• Eric Ames, “The Sound of Evolution,” Modernism/Modernity 10 (2003): 297-325.
    • Lazare Benaroyo, “Rudolf Virchow and the Scientific Approach to Medicine,” Endeavour 22, no. 3 (1998): 114-116.
    • Der Himmel über Berlin, aka Wings of Desire, dir. Wim Wenders (1987)
    • Arthur E. Imhof, “The Hospital in the 18th Century: For Whom?” Journal of Social History 10 (1977): 448-470.
    • Music! The Berlin Phonogramm-Archiv, 1900-2000 (Wergo, 2000).
    • Konrad Obermann, “Materialised Medical History,” The Lancet 359 (2002): 361-362.
    • Alexandra Richie, Faust’s Metropolis: A History of Berlin (New York: Carroll & Graf, 1998).
    • Londa Schiebinger, “Maria Winkelmann at the Berlin Academy: A Turning Point for Women in Science,” Isis 78 (1987): 174-200.

Audio credits:

All music on this program courtesy of the Podsafe Music Network except where noted.

Other links:

berdacheListen to this episode.

On today’s show, we look at the seemingly obvious idea that women and men are opposites. So many cultures historically have assumed this to be so, and so many of these cultures have argued that differences between men and women had a natural basis. We will see how difficult that argument has been to maintain as science has probed deeper into the human body.

Guest essay: Amber Hoerauf, “The Hormone Revolution”

Host essay: “Yin to His Yang”

Audio credits:

All music on this program courtesy of the Podsafe Music Network except where noted.

Contest: Leave a substantive comment here on the website or on iTunes by September 25, and your name will entered into a drawing to win two books on the history of science fiction. Be sure to leave your e-mail address so that I know how to contact you.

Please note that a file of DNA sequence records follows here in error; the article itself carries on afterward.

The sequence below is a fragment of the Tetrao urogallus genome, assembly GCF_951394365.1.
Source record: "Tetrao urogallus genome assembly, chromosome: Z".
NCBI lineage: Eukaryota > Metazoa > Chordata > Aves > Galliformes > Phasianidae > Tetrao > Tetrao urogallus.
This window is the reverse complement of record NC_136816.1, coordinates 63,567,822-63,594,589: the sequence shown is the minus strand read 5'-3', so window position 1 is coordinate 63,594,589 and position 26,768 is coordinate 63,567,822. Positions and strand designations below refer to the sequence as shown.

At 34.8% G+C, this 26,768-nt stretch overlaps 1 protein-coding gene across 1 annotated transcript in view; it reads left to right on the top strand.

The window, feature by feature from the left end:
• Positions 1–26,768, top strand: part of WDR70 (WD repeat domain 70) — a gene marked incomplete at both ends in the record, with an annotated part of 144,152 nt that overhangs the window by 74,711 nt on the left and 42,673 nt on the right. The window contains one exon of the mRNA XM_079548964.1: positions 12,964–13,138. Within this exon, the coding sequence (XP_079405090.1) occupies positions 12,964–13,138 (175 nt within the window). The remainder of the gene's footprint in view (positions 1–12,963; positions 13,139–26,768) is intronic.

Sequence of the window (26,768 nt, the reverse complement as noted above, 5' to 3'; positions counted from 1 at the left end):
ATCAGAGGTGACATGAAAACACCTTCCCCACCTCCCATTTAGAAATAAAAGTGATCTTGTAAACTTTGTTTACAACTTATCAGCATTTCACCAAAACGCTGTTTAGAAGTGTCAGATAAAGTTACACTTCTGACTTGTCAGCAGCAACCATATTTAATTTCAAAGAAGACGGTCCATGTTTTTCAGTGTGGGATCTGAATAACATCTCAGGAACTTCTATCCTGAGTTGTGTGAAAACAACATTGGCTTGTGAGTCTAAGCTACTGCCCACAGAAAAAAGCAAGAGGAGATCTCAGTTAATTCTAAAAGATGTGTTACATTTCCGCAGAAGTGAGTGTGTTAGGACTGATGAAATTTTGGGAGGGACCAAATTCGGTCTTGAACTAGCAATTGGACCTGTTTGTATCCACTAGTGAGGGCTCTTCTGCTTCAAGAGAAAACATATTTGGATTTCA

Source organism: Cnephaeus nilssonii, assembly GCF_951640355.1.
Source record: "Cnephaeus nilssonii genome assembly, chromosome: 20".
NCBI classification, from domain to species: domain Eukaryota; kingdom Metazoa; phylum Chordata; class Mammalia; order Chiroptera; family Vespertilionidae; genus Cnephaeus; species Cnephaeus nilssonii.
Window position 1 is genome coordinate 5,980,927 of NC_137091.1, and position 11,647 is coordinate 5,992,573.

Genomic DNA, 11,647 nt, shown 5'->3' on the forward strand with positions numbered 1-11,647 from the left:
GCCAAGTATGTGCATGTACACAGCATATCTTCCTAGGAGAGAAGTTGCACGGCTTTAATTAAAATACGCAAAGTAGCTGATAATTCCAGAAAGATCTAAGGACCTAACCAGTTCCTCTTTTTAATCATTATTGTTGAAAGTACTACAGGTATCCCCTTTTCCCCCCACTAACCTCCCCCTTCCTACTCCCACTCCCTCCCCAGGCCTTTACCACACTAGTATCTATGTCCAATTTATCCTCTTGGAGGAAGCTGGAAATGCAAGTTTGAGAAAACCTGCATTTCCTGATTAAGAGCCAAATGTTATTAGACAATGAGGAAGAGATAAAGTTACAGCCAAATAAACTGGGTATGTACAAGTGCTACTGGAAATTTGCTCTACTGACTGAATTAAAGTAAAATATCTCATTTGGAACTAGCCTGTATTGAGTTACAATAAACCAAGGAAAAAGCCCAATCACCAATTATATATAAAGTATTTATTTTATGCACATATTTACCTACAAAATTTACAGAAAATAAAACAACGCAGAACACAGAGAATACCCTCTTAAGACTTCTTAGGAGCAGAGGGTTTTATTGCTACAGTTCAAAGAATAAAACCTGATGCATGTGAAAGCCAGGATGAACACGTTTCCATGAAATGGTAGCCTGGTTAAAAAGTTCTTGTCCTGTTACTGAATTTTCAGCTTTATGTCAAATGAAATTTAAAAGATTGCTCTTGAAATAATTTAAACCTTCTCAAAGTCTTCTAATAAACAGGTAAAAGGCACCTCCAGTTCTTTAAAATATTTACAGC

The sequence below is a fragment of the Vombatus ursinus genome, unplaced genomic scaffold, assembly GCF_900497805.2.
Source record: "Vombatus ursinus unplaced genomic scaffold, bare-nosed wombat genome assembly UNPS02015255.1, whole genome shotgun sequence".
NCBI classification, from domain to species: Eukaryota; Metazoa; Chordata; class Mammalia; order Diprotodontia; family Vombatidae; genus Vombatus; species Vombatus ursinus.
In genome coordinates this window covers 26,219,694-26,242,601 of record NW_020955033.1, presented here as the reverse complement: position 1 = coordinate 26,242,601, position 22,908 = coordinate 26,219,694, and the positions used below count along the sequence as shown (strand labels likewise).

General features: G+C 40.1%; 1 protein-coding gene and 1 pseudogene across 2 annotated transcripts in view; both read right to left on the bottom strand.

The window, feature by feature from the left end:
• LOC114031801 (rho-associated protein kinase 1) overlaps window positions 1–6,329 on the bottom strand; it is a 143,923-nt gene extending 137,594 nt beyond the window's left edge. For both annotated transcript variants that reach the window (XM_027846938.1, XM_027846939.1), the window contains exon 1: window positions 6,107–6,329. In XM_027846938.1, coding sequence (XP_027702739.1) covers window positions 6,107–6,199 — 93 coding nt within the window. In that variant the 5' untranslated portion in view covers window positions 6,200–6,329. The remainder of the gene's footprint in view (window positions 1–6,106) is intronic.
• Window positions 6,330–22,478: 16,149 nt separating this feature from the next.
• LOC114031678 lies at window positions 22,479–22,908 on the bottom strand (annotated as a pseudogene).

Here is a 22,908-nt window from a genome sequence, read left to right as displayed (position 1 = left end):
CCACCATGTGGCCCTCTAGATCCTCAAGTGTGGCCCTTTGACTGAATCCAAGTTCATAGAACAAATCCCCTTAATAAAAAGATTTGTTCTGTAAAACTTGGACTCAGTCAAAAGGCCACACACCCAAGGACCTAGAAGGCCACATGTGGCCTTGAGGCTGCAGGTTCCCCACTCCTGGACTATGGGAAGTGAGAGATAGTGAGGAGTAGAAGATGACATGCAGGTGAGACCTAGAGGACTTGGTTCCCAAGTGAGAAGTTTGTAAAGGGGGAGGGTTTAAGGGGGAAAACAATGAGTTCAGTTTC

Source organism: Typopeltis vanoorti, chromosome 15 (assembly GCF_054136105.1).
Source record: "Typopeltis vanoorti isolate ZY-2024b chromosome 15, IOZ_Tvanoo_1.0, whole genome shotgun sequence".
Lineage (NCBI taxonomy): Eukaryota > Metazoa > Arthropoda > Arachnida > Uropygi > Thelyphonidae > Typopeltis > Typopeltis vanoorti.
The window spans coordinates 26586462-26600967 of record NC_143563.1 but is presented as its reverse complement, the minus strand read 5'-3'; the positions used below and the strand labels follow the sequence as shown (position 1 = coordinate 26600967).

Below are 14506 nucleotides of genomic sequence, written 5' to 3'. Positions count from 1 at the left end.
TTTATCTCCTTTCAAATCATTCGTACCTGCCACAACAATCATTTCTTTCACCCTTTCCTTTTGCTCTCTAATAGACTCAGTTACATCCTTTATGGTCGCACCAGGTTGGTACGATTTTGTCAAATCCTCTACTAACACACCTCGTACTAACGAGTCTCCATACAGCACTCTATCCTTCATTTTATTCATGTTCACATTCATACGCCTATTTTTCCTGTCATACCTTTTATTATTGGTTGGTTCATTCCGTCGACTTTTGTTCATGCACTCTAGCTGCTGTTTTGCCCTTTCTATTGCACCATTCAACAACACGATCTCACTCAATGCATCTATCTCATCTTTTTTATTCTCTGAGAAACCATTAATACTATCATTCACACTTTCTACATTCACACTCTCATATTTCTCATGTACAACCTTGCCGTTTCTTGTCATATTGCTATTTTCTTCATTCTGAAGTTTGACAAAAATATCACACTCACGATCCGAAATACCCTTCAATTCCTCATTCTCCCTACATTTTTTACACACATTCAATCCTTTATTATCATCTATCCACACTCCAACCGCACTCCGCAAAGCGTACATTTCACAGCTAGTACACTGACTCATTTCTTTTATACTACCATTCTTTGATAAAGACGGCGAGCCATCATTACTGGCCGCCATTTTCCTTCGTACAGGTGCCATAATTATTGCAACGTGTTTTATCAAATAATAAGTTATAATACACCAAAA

In the essay “Dying Planet,” I said that nineteenth-century astronomers came to see Mars as the planet that most closely resembled Earth in size. I misspoke. Of the planets in our solar system, Venus is closest in size to Earth, and nineteenth-century astronomers knew that. I should have said that nineteenth-century astronomers saw Mars as the planet that was easiest to study for analogies to what would happen to Earth.

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Today’s show considers some of the ways that science fiction has drawn inspiration from planetary science.

Host essay: “Dying Planet”

Guest essay:
Megan Healy, “Attack of the Lady Scientists!”

Audio credits:

Guest voices:
Jack Green Musselman

Win fabulous prizes:

Leave a substantive comment here on the website by August 25, and your name will entered into a drawing for a $50 gift certificate to Powell’s Books.

Watch this space…

The first episode of The Missing Link will go online this summer. More details coming soon.

In the meantime, I’m soliciting ideas for a regular segment that will be featured on the show. The segment will feature brief reviews and excerpts of books (or other media) on the history of science that are accessible to a broad audience. If you have a book to recommend, please leave a comment here.